Representatives from the UN’s Office of the High Commissioner of Human Rights (OHCHR) in Geneva were in New York on June 28th to speak about the linkages between violations of economic, social and cultural rights and the emergence of conflict. The meeting, hosted by QUNO, was based on the OHCHR’s recent report called Early warning and economic, social and cultural rights.
The findings in the report are interesting for anyone who wants to understand the various drivers of conflict, how they interact and - importantly - how they can be detected as early warnings signs that the international community and local actors can act on to halt the outbreak of violence.
The report mentions Rwanda and Sri Lanka as instances in which UN failed to act upon warning signs, and the experience in Sri Lanka led the UN to the create the so-called Human Rights Up Front Initiative in 2913. This initiative is meant to make all of the UN’s different agencies more alert to Human Rights violations as a potential precursor of violent conflict or even mass atrocities, and to strengthen the UN’s ability to respond to these warning signs.
In the report, OHCHR argues that the root causes of violence, social unrest and conflict often can be found in violations of economic, social and cultural rights. Therefore, analysis of violations of these rights should be at forefront of any national or international early warning effort. More concretely, the report points to several examples of violations that should be taken into account when the UN assesses whether conflict might be imminent:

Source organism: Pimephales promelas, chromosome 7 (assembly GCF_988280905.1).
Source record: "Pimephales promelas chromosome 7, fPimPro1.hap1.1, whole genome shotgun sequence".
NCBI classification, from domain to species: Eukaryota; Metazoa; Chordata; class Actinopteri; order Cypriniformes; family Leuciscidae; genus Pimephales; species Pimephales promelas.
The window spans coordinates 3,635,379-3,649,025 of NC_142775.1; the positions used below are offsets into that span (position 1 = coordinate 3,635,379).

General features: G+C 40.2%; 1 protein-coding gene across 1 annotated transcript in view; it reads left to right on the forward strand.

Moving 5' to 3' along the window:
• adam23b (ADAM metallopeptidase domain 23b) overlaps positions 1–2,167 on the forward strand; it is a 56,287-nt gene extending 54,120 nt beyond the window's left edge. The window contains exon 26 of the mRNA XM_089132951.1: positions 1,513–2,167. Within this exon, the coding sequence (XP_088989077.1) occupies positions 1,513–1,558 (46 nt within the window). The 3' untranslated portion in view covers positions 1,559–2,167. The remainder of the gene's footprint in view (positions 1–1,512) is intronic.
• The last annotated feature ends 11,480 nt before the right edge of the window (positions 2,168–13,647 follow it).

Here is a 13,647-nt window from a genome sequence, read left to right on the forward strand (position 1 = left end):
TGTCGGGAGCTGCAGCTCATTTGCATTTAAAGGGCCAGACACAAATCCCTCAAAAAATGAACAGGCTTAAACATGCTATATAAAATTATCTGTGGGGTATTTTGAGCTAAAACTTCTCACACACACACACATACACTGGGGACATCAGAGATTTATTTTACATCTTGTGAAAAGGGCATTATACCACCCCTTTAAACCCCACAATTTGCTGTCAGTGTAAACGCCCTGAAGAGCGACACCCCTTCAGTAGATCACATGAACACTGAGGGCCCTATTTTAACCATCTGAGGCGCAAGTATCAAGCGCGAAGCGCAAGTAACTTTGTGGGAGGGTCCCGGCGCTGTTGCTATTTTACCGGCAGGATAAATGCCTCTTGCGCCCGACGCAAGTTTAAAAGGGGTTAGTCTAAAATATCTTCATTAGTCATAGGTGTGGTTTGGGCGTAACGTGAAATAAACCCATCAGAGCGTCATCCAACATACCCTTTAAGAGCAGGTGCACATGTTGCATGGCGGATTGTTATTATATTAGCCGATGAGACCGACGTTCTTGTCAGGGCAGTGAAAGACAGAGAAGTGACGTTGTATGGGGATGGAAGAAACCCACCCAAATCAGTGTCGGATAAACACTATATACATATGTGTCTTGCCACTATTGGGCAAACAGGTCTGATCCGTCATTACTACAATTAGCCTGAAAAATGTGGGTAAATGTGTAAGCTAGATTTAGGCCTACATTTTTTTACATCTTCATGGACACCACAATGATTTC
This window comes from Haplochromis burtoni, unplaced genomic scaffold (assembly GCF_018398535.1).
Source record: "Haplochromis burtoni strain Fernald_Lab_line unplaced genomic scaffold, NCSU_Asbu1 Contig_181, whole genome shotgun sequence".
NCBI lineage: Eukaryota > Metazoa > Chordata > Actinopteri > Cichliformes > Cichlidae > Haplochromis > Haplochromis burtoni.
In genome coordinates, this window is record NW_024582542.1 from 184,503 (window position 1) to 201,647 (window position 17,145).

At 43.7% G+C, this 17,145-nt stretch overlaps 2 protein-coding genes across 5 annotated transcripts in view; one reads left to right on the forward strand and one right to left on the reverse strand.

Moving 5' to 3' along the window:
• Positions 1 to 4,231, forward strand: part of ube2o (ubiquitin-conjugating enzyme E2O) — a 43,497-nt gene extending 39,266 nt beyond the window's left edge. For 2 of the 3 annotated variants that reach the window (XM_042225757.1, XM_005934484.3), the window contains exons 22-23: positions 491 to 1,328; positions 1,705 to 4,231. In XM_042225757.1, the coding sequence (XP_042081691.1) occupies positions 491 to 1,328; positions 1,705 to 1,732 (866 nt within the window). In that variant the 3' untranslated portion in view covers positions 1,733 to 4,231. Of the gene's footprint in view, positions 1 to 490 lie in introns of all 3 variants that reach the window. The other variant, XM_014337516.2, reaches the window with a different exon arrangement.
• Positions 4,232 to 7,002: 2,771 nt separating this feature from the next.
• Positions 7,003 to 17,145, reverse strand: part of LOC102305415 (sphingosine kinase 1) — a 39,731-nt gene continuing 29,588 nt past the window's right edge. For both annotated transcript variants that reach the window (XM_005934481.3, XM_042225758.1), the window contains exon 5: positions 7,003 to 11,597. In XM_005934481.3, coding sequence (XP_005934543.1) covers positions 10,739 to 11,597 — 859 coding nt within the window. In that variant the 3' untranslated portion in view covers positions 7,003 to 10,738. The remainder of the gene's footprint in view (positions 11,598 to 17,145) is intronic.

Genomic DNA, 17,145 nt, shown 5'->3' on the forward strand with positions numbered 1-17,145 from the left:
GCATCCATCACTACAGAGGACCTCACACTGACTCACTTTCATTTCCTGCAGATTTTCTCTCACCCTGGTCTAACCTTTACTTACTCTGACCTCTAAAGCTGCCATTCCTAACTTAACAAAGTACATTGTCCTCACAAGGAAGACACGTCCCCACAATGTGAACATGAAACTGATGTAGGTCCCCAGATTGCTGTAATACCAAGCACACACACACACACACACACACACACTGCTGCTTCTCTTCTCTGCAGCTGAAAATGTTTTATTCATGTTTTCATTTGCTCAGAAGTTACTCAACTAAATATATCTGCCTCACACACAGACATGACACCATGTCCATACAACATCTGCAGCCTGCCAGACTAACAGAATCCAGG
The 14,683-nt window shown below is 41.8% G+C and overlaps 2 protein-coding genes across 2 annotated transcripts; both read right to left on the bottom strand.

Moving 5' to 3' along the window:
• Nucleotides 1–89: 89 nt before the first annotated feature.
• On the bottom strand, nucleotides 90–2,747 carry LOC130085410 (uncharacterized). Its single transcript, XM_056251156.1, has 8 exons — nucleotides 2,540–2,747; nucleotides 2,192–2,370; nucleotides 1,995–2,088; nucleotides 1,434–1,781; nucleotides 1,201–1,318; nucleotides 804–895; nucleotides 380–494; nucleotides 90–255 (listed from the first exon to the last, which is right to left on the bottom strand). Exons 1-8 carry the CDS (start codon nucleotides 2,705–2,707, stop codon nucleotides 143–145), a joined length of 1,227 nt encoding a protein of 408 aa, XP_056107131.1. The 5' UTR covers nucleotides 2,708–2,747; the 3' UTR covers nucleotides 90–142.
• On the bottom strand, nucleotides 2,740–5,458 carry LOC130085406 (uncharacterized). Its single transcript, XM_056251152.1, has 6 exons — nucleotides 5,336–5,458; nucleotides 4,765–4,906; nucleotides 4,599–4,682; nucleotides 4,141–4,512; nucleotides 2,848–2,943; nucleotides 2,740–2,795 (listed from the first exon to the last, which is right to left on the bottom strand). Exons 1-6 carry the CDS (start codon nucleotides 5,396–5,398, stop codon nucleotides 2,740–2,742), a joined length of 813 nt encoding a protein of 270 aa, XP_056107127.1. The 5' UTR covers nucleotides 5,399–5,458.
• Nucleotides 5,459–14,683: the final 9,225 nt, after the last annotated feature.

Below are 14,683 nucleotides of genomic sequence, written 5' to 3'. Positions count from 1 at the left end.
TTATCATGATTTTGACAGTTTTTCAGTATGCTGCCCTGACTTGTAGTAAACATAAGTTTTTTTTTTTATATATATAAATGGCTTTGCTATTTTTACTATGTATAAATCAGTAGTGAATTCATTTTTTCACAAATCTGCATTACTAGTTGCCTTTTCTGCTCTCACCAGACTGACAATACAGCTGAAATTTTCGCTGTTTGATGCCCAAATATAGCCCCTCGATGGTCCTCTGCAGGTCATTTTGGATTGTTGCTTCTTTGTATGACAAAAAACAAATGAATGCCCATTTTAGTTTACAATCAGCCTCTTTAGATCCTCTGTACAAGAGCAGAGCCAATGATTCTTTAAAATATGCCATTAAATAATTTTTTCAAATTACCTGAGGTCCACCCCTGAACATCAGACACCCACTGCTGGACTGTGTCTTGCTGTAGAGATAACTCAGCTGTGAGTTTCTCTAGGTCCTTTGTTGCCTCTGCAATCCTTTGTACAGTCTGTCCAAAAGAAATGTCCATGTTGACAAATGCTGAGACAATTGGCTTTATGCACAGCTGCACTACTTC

● Severe Inequality, especially between groups (ethnic, political, religious etc.)
● Lack of access to effective grievance mechanisms that allow people can hold their authorities accountable and ensure a certain level of Rule of Law
● Lack of meaningful consultation and mechanisms for people to influence decision making
● Lack of democratic space for an active civil society. An active civil society is according to the report the foundation for ensuring accountability. Laws and practices that clamp down on and make it hard for CSOs to operate or criminalization of human rights defenders is therefore an important indicator to keep an eye on.
● Lack of media independence and severe restrictions on freedom of speech, which also makes it hard for civil society and media to hold decision makers accountable
● Unequal access to natural resources is especially risky in regions where people depend on land as a sources of livelihood and food
● Degradation in social services and unemployment.This factor includes austerity measures and cases where privatization makes it hard for parts of the population to access basic services
While many of these warning signs may not be new, the report suggests concrete ways to measure them and gives examples of prior cases where such signs were not acted upon. It also provides some interesting thoughts on how these factors interact with each other and lead to different situations in different contexts, and how the UN could become better at comparing and sharing such information and early warning analysis across the system.
Unequal access to natural resources is one of the social, economic and cultural indicators suggested by OHCHR's new report on early warning. (image source: International Indigenous People's Forum on Climate Change)